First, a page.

An elderly client becomes confused, dislodges his I.V. access, and attempts to remove his indwelling urinary catheter. The client's primary nurse calls the physician and receives an order for soft wrist restraints. When the client's family insists that he not be restrained, the charge nurse informs the family that the family must provide an around-the-clock attendant for the client in order to avoid restraints. The family spokesman replies, "You find the attendant; that is your responsibility." It would be most appropriate for the charge nurse to respond:
A. It s your responsibility, as I have already stated to you. B. We can t be responsible for the client s safety if you won t let US restrain him. C. I think you re making the situation more difficult than it really is. D. I recommend family members arrange to stay with the client.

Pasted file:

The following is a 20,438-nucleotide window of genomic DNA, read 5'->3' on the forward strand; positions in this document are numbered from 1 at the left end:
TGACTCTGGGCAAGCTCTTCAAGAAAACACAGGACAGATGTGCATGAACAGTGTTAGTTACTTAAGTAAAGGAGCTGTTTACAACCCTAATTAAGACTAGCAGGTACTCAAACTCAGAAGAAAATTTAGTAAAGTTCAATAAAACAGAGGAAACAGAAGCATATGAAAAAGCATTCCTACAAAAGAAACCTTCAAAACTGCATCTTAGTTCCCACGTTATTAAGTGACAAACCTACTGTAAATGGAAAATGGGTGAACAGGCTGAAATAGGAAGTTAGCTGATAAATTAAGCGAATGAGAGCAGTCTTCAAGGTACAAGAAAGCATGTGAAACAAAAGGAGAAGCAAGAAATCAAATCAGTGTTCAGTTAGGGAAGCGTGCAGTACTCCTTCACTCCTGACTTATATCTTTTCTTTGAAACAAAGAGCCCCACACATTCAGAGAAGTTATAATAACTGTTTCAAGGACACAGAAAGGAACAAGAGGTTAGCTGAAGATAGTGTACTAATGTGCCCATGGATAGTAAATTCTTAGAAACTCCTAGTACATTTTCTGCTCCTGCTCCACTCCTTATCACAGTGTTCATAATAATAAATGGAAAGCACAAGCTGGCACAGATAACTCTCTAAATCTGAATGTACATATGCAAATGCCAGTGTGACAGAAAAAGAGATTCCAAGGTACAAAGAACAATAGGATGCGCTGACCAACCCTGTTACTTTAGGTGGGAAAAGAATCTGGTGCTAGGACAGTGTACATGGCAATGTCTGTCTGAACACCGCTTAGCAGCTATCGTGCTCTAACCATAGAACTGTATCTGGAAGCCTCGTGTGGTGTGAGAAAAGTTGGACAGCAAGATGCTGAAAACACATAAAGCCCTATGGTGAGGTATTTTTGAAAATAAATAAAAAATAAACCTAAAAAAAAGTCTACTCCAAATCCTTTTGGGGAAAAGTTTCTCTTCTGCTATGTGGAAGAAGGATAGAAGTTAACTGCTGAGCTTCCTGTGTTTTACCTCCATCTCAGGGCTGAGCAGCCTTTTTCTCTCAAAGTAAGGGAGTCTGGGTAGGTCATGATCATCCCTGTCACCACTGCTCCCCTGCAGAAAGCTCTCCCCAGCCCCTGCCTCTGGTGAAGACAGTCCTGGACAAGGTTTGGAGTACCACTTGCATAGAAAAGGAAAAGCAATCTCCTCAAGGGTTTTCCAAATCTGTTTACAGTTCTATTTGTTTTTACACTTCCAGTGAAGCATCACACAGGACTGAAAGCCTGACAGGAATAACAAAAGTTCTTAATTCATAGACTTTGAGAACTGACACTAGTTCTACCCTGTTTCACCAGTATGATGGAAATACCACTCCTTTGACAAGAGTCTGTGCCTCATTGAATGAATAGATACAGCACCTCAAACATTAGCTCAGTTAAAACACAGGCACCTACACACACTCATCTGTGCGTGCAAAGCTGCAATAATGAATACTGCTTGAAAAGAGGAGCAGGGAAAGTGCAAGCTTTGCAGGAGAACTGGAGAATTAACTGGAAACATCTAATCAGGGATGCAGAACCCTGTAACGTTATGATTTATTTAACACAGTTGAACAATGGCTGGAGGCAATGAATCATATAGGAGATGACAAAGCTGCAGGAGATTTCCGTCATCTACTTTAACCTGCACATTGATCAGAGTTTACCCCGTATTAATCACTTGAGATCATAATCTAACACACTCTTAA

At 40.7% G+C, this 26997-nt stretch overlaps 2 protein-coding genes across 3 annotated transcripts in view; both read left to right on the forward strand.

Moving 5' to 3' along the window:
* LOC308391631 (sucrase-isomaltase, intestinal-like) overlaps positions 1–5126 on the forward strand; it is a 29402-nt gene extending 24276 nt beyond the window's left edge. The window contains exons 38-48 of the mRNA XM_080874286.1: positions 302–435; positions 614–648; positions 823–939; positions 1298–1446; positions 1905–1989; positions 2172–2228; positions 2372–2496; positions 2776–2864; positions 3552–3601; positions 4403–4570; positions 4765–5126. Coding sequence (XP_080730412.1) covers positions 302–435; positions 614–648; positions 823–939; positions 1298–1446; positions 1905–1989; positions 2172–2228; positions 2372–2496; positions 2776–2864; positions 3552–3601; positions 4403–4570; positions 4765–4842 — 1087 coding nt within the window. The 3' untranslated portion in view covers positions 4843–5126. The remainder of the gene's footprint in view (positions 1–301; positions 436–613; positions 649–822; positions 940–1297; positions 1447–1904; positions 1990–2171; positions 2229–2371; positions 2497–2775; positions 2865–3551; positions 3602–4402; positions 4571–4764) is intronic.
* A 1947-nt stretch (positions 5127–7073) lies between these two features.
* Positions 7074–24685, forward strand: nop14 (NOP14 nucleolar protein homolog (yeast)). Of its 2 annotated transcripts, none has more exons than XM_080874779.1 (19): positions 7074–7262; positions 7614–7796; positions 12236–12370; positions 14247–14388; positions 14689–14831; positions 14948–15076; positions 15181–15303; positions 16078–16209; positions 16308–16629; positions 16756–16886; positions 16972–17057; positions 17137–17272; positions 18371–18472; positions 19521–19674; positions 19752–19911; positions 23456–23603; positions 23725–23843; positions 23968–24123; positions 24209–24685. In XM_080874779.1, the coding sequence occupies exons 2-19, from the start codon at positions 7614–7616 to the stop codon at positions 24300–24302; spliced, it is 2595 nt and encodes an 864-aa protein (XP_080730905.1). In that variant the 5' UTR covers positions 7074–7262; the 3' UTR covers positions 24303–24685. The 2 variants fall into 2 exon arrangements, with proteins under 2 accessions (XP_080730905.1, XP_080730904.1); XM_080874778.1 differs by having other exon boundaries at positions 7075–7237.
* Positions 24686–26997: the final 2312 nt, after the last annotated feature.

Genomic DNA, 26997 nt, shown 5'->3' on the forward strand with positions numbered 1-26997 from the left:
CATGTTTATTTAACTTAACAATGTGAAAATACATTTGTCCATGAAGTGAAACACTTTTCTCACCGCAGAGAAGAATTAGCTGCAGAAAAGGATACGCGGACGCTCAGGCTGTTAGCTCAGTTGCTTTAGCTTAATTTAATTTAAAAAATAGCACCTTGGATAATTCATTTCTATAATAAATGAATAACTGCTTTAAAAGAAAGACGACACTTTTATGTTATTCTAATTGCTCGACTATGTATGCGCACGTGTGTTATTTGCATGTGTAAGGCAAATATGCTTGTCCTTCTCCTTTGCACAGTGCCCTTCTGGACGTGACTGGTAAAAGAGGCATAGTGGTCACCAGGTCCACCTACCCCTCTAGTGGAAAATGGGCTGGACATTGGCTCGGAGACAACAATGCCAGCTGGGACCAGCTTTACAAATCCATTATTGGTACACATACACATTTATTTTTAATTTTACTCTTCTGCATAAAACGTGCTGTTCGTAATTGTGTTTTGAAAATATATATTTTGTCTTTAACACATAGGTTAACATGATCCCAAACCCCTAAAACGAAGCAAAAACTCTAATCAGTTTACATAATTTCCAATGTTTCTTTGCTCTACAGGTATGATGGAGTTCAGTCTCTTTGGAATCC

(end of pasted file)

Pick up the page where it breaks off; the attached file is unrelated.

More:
I recommend family members arrange to stay with the client.-rationale: offering the family a solution to the situation is therapeutic and can advance rapport with the family. it can also facilitate the problem-solving process, which involves the client, family, and staff. restating that finding an attendant is the familys responsibility and saying that family members are making the situation more difficult are confrontational approaches. such statements dont increase rapport with the family or enhance problem-solving. the staff cant renounce responsibility for the client if the family wont allow restraints.client needs category: safe, effective care environmentclient needs subcategory: management of carecognitive level: applicationreference: craven, r.f., and hirnle, c.j. fundamentals of nursing: human health and function, 5th ed. philadelphia: lippincott williams & wilkins, 2007, p. 375.